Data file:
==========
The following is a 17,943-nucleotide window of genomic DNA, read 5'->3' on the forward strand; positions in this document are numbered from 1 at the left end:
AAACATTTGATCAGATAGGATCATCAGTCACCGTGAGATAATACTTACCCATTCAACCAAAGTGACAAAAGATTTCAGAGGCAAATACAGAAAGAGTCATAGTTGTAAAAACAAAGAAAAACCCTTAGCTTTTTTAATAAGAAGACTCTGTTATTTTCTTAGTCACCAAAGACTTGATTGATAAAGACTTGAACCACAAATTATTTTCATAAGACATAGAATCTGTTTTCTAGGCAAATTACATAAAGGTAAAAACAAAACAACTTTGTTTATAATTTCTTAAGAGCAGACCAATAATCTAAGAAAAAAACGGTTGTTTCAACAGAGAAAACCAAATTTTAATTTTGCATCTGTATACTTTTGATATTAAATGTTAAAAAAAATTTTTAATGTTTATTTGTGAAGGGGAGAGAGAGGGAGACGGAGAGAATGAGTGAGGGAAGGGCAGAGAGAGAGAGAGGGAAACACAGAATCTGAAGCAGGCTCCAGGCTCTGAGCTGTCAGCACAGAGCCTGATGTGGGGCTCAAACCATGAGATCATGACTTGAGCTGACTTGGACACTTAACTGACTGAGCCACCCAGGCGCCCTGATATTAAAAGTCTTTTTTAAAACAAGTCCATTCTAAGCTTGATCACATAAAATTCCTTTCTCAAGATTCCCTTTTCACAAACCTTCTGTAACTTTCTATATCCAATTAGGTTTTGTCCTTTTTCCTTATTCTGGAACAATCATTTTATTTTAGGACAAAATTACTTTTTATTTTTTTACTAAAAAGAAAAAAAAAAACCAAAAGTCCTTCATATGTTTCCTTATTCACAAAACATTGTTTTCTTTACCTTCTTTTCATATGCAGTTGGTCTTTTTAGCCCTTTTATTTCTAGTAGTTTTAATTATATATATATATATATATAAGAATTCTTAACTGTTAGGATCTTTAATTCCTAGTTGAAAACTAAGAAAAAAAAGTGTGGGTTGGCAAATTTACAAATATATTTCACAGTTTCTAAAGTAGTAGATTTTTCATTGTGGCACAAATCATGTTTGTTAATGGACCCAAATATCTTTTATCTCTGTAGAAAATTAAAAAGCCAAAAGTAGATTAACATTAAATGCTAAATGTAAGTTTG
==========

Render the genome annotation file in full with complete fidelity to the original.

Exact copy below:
The following is a 17,943-nucleotide window of genomic DNA, read 5'->3' on the forward strand; positions in this document are numbered from 1 at the left end:
AAACATTTGATCAGATAGGATCATCAGTCACCGTGAGATAATACTTACCCATTCAACCAAAGTGACAAAAGATTTCAGAGGCAAATACAGAAAGAGTCATAGTTGTAAAAACAAAGAAAAACCCTTAGCTTTTTTAATAAGAAGACTCTGTTATTTTCTTAGTCACCAAAGACTTGATTGATAAAGACTTGAACCACAAATTATTTTCATAAGACATAGAATCTGTTTTCTAGGCAAATTACATAAAGGTAAAAACAAAACAACTTTGTTTATAATTTCTTAAGAGCAGACCAATAATCTAAGAAAAAAACGGTTGTTTCAACAGAGAAAACCAAATTTTAATTTTGCATCTGTATACTTTTGATATTAAATGTTAAAAAAAATTTTTAATGTTTATTTGTGAAGGGGAGAGAGAGGGAGACGGAGAGAATGAGTGAGGGAAGGGCAGAGAGAGAGAGAGGGAAACACAGAATCTGAAGCAGGCTCCAGGCTCTGAGCTGTCAGCACAGAGCCTGATGTGGGGCTCAAACCATGAGATCATGACTTGAGCTGACTTGGACACTTAACTGACTGAGCCACCCAGGCGCCCTGATATTAAAAGTCTTTTTTAAAACAAGTCCATTCTAAGCTTGATCACATAAAATTCCTTTCTCAAGATTCCCTTTTCACAAACCTTCTGTAACTTTCTATATCCAATTAGGTTTTGTCCTTTTTCCTTATTCTGGAACAATCATTTTATTTTAGGACAAAATTACTTTTTATTTTTTTACTAAAAAGAAAAAAAAAAACCAAAAGTCCTTCATATGTTTCCTTATTCACAAAACATTGTTTTCTTTACCTTCTTTTCATATGCAGTTGGTCTTTTTAGCCCTTTTATTTCTAGTAGTTTTAATTATATATATATATATATATAAGAATTCTTAACTGTTAGGATCTTTAATTCCTAGTTGAAAACTAAGAAAAAAAAGTGTGGGTTGGCAAATTTACAAATATATTTCACAGTTTCTAAAGTAGTAGATTTTTCATTGTGGCACAAATCATGTTTGTTAATGGACCCAAATATCTTTTATCTCTGTAGAAAATTAAAAAGCCAAAAGTAGATTAACATTAAATGCTAAATGTAAGTTTG